Jill Stein marks three months since gorilla Harambe’s death
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Three months after a zoo worker in Cincinnati shot Harambe, a 17-year-old silverback gorilla, Green Party presidential nominee Jill Stein is calling for expanded legal protections for animals.


Harambe’s death was national news in late May and sparked controversy among animal-rights activists, who questioned whether the killing was justified.

The gorilla was shot after it grabbed a 3-year-old boy who fell into his enclosure. It raised scrutiny over whether apes, man's closest relatives, should be kept in zoos at all.

“The killing of Harambe at the Cincinnati Zoo highlights the need to adopt stronger legal protections for the rights of animals,” Stein said in a statement.

Stein tweeted out her statement on Sunday afternoon, writing that the killing “reminds us to be a voice for the voiceless.”



She noted that European countries have granted legal rights and protected status to primates as living beings.

“Non-human primates should have the legal right to live freely or, when necessary, in sanctuaries only for medical rehabilitation or ecological assistance for endangered species,” she said.

The debate over Harambe, whose death has also inspired several online memes, has quietly raged in pockets of the liberal intelligentsia for months.

Matthew Yglesias, a columnist who covers economics and politics for Vox Media, reported on Twitter Sunday that he overheard two people arguing “non-ironically” over Harambe in D.C.’s Logan Circle park.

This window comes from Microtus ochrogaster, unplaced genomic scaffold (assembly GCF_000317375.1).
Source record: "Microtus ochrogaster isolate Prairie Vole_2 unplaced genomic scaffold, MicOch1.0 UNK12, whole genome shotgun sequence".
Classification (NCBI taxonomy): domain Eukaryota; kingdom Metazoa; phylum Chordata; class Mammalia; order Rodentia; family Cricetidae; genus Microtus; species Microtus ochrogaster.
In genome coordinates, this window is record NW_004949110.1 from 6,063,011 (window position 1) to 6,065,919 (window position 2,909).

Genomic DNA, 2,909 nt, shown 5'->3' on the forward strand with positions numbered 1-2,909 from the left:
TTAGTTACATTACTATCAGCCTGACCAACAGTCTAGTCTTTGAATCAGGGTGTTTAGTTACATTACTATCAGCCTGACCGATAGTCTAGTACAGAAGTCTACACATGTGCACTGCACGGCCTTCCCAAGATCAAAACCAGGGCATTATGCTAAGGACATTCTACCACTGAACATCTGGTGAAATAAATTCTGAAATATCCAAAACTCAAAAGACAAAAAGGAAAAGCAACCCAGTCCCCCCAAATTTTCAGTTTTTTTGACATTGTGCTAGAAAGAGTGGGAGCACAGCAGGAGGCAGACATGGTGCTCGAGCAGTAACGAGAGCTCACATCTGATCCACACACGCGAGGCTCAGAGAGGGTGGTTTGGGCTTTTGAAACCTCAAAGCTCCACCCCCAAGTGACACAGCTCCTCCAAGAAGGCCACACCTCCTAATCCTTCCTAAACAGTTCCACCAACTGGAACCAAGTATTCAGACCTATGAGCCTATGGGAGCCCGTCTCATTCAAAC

Last week, a columnist for Time urged readers to let go of the tragedy.

“Harambe the gorilla is dead. Get over it,” wrote contributor Darlena Cunha.

She warned that the debate over Harambe’s death threatens to spiral out of control  by giving internet mischief-makers opportunity to exploit it for dumb one-liners and racist jokes.

“There are more than 170 petitions on Change.org related to Harambe, including calls [to] erect a White House statue of the gorilla and change the name of Cincinnati to ‘Harambe City,’ ” she reported.

Stein in her statement described Harambe’s fate as “catastrophic” and lamented that his life in captivity had been exploited to make money and entertain Ohioans, a demographic usually venerated by politicians.

“Harambe was killed by a zoo which raises revenues by selling tickets to see captive animals, including primates,” she said. “While good emergency staff training might have prevented such a catastrophic outcome, the Green Party believes that captivity for such entertainment is ethically wrong and fundamentally exploitive and should be illegal.”

A poll released last week by Quinnipiac University shows Stein has 4 percent support nationwide in the presidential race.

A CBS News/YouGov survey from earlier in the month showed her with 2 percent support in Ohio.